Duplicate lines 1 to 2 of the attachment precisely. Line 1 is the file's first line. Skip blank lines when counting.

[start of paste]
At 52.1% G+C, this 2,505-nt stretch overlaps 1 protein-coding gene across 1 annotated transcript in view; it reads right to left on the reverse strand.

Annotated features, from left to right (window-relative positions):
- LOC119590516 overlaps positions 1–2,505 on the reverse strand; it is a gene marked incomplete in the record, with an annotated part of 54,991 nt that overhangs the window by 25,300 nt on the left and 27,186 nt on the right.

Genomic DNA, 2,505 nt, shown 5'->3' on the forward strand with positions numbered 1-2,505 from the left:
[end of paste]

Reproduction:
At 52.1% G+C, this 2,505-nt stretch overlaps 1 protein-coding gene across 1 annotated transcript in view; it reads right to left on the reverse strand.

Annotated features, from left to right (window-relative positions):